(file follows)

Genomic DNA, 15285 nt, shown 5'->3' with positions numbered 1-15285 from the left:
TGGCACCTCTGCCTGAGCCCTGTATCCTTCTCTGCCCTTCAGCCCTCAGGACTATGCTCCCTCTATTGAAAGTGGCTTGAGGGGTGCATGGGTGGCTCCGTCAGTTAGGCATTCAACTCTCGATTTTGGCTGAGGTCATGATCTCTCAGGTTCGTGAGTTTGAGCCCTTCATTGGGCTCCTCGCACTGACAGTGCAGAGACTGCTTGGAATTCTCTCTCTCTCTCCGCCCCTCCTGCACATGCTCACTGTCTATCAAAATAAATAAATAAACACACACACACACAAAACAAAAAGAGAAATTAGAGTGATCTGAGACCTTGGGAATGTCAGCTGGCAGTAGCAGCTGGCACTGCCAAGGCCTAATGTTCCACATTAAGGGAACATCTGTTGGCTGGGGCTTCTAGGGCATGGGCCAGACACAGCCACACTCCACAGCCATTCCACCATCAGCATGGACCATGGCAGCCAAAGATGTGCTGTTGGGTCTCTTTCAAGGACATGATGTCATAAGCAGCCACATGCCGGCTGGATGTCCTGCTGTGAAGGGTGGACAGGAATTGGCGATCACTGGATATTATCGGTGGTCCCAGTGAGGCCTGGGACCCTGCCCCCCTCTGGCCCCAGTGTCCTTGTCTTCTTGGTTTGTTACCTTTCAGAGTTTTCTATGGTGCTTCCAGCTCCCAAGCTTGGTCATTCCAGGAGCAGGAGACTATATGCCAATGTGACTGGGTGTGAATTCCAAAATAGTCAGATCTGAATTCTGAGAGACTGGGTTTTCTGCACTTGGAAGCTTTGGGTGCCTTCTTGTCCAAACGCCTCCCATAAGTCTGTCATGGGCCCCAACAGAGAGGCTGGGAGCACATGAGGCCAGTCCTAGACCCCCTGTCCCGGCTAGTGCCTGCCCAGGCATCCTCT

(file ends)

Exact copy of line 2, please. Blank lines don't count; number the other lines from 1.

TGGCACCTCTGCCTGAGCCCTGTATCCTTCTCTGCCCTTCAGCCCTCAGGACTATGCTCCCTCTATTGAAAGTGGCTTGAGGGGTGCATGGGTGGCTCCGTCAGTTAGGCATTCAACTCTCGATTTTGGCTGAGGTCATGATCTCTCAGGTTCGTGAGTTTGAGCCCTTCATTGGGCTCCTCGCACTGACAGTGCAGAGACTGCTTGGAATTCTCTCTCTCTCTCCGCCCCTCCTGCACATGCTCACTGTCTATCAAAATAAATAAATAAACACACACACACACAAAACAAAAAGAGAAATTAGAGTGATCTGAGACCTTGGGAATGTCAGCTGGCAGTAGCAGCTGGCACTGCCAAGGCCTAATGTTCCACATTAAGGGAACATCTGTTGGCTGGGGCTTCTAGGGCATGGGCCAGACACAGCCACACTCCACAGCCATTCCACCATCAGCATGGACCATGGCAGCCAAAGATGTGCTGTTGGGTCTCTTTCAAGGACATGATGTCATAAGCAGCCACATGCCGGCTGGATGTCCTGCTGTGAAGGGTGGACAGGAATTGGCGATCACTGGATATTATCGGTGGTCCCAGTGAGGCCTGGGACCCTGCCCCCCTCTGGCCCCAGTGTCCTTGTCTTCTTGGTTTGTTACCTTTCAGAGTTTTCTATGGTGCTTCCAGCTCCCAAGCTTGGTCATTCCAGGAGCAGGAGACTATATGCCAATGTGACTGGGTGTGAATTCCAAAATAGTCAGATCTGAATTCTGAGAGACTGGGTTTTCTGCACTTGGAAGCTTTGGGTGCCTTCTTGTCCAAACGCCTCCCATAAGTCTGTCATGGGCCCCAACAGAGAGGCTGGGAGCACATGAGGCCAGTCCTAGACCCCCTGTCCCGGCTAGTGCCTGCCCAGGCATCCTCT